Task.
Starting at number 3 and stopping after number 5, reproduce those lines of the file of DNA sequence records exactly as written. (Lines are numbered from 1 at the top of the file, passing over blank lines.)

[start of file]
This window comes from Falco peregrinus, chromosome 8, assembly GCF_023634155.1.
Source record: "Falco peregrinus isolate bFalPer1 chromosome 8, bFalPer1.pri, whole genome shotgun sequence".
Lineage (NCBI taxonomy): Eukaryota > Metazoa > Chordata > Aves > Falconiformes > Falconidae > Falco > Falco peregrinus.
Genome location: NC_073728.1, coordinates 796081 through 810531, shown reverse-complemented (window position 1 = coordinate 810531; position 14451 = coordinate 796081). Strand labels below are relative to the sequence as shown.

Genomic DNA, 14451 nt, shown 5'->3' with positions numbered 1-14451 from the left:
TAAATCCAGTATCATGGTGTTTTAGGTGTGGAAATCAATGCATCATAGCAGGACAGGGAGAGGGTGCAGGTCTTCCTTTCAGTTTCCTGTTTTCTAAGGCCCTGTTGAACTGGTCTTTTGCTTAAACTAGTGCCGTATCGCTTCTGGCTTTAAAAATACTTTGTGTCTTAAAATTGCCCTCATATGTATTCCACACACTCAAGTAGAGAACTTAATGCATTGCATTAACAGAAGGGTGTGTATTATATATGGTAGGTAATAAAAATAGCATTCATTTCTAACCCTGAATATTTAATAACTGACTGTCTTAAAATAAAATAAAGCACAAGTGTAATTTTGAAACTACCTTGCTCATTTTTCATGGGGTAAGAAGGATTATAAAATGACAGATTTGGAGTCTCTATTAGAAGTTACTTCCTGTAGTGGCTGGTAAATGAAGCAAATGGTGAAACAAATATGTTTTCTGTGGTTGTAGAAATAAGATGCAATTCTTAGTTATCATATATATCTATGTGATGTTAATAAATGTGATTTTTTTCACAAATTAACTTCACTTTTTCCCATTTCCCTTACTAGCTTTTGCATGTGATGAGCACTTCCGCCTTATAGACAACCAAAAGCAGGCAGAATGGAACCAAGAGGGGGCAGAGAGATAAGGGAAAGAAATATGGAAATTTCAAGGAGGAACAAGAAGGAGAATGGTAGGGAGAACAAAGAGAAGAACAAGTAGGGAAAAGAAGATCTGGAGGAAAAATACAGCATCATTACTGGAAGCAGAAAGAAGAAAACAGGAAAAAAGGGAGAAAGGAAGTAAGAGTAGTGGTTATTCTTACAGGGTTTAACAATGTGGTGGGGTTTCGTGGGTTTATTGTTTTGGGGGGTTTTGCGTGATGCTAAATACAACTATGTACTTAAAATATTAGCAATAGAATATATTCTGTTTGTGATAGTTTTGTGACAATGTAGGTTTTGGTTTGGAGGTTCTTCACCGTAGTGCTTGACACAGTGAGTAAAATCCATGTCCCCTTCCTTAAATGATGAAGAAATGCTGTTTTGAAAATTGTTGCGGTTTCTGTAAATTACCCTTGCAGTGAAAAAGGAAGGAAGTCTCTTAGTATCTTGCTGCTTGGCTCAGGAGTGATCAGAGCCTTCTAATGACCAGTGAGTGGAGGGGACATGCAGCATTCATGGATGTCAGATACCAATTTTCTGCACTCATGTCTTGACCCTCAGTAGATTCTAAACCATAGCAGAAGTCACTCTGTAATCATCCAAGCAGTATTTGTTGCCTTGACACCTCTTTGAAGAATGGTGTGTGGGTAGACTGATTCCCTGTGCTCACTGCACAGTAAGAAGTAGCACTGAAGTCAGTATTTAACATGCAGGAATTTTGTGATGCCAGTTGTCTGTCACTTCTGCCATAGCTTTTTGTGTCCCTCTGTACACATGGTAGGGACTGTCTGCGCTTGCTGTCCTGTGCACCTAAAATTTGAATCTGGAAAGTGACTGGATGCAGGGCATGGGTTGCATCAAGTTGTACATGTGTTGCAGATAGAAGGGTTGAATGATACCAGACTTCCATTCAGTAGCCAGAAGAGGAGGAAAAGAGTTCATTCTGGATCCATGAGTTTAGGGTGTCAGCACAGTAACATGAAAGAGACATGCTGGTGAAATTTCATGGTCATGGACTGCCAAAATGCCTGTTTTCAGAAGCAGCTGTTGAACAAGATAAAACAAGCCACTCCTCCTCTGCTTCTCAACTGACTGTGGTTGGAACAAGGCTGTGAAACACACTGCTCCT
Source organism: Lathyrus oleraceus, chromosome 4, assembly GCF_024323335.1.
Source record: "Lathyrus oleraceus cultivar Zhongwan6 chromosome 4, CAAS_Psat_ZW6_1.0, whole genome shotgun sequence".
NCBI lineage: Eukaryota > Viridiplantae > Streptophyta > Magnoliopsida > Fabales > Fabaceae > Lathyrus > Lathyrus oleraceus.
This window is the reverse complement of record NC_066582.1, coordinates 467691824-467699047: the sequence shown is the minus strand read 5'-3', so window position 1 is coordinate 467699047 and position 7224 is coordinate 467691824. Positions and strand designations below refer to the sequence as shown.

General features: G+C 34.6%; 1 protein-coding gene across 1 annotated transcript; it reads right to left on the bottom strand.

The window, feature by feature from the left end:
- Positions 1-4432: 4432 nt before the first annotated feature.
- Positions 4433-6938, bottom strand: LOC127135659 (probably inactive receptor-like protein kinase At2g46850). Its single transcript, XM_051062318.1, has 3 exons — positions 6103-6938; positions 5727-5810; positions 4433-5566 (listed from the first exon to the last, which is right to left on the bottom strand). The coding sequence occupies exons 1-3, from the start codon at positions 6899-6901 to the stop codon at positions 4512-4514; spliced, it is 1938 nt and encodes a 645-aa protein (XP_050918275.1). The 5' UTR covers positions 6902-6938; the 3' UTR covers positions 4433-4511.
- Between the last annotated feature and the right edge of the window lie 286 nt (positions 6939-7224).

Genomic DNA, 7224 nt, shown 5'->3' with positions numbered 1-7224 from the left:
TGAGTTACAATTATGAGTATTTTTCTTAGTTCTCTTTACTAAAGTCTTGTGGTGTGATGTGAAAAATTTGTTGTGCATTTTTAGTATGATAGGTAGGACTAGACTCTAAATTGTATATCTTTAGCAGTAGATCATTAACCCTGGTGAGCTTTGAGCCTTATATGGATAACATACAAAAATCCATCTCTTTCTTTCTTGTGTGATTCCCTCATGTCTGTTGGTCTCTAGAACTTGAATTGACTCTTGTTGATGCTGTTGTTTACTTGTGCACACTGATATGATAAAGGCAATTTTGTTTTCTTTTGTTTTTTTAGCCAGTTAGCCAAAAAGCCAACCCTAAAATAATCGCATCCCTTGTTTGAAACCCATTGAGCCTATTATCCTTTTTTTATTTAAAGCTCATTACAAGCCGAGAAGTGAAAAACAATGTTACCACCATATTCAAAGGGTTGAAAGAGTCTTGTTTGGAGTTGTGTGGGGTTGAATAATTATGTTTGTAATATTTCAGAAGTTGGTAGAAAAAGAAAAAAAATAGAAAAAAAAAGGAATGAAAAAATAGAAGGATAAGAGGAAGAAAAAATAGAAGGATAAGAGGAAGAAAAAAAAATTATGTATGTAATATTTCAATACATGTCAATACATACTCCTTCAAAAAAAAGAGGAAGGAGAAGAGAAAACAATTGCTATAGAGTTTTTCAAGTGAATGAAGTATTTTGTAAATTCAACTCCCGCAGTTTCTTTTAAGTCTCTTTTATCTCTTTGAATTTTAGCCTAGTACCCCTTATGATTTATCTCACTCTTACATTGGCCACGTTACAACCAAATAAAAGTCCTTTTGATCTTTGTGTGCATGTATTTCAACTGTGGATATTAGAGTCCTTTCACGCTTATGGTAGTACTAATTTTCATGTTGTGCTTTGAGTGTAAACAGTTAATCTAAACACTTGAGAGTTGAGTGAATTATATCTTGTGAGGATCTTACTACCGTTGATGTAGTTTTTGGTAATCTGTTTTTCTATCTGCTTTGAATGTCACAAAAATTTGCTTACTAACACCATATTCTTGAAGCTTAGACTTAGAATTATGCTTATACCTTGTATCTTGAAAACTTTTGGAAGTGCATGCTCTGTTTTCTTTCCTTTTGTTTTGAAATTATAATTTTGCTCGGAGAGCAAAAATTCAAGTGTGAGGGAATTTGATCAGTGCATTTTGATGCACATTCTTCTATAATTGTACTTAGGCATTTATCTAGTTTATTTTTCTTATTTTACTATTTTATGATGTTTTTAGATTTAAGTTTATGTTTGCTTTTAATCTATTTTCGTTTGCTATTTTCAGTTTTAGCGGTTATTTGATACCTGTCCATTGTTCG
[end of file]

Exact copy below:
Lineage (NCBI taxonomy): Eukaryota > Metazoa > Chordata > Aves > Falconiformes > Falconidae > Falco > Falco peregrinus.
Genome location: NC_073728.1, coordinates 796081 through 810531, shown reverse-complemented (window position 1 = coordinate 810531; position 14451 = coordinate 796081). Strand labels below are relative to the sequence as shown.

Genomic DNA, 14451 nt, shown 5'->3' with positions numbered 1-14451 from the left: